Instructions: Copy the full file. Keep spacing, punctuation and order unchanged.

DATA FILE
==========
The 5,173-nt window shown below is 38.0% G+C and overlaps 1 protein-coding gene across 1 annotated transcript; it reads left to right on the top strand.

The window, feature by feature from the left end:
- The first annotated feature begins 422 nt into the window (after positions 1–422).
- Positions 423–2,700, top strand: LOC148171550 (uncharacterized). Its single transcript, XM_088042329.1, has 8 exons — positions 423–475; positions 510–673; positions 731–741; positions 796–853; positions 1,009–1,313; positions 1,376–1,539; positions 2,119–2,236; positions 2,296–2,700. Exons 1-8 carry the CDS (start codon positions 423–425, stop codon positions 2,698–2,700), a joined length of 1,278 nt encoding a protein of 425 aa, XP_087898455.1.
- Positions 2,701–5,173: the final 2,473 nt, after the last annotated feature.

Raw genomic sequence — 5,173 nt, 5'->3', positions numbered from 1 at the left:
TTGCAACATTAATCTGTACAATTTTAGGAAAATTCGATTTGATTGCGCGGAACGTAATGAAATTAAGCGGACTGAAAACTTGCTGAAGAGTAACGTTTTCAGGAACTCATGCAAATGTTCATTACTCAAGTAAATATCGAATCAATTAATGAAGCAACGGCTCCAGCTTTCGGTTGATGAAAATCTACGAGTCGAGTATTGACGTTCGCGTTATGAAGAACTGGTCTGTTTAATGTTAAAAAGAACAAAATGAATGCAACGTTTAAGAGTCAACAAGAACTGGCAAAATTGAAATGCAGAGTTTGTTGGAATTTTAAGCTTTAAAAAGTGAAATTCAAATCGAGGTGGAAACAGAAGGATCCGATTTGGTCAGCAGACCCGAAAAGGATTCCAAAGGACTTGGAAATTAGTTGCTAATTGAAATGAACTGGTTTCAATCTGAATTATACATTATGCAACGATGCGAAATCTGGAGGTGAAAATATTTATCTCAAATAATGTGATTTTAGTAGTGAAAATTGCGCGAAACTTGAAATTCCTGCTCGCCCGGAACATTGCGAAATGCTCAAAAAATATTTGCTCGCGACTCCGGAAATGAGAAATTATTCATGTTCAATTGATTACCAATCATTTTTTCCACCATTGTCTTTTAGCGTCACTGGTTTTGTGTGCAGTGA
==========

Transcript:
The 5,173-nt window shown below is 38.0% G+C and overlaps 1 protein-coding gene across 1 annotated transcript; it reads left to right on the top strand.

The window, feature by feature from the left end:
- The first annotated feature begins 422 nt into the window (after positions 1–422).
- Positions 423–2,700, top strand: LOC148171550 (uncharacterized). Its single transcript, XM_088042329.1, has 8 exons — positions 423–475; positions 510–673; positions 731–741; positions 796–853; positions 1,009–1,313; positions 1,376–1,539; positions 2,119–2,236; positions 2,296–2,700. Exons 1-8 carry the CDS (start codon positions 423–425, stop codon positions 2,698–2,700), a joined length of 1,278 nt encoding a protein of 425 aa, XP_087898455.1.
- Positions 2,701–5,173: the final 2,473 nt, after the last annotated feature.

Raw genomic sequence — 5,173 nt, 5'->3', positions numbered from 1 at the left:
TTGCAACATTAATCTGTACAATTTTAGGAAAATTCGATTTGATTGCGCGGAACGTAATGAAATTAAGCGGACTGAAAACTTGCTGAAGAGTAACGTTTTCAGGAACTCATGCAAATGTTCATTACTCAAGTAAATATCGAATCAATTAATGAAGCAACGGCTCCAGCTTTCGGTTGATGAAAATCTACGAGTCGAGTATTGACGTTCGCGTTATGAAGAACTGGTCTGTTTAATGTTAAAAAGAACAAAATGAATGCAACGTTTAAGAGTCAACAAGAACTGGCAAAATTGAAATGCAGAGTTTGTTGGAATTTTAAGCTTTAAAAAGTGAAATTCAAATCGAGGTGGAAACAGAAGGATCCGATTTGGTCAGCAGACCCGAAAAGGATTCCAAAGGACTTGGAAATTAGTTGCTAATTGAAATGAACTGGTTTCAATCTGAATTATACATTATGCAACGATGCGAAATCTGGAGGTGAAAATATTTATCTCAAATAATGTGATTTTAGTAGTGAAAATTGCGCGAAACTTGAAATTCCTGCTCGCCCGGAACATTGCGAAATGCTCAAAAAATATTTGCTCGCGACTCCGGAAATGAGAAATTATTCATGTTCAATTGATTACCAATCATTTTTTCCACCATTGTCTTTTAGCGTCACTGGTTTTGTGTGCAGTGA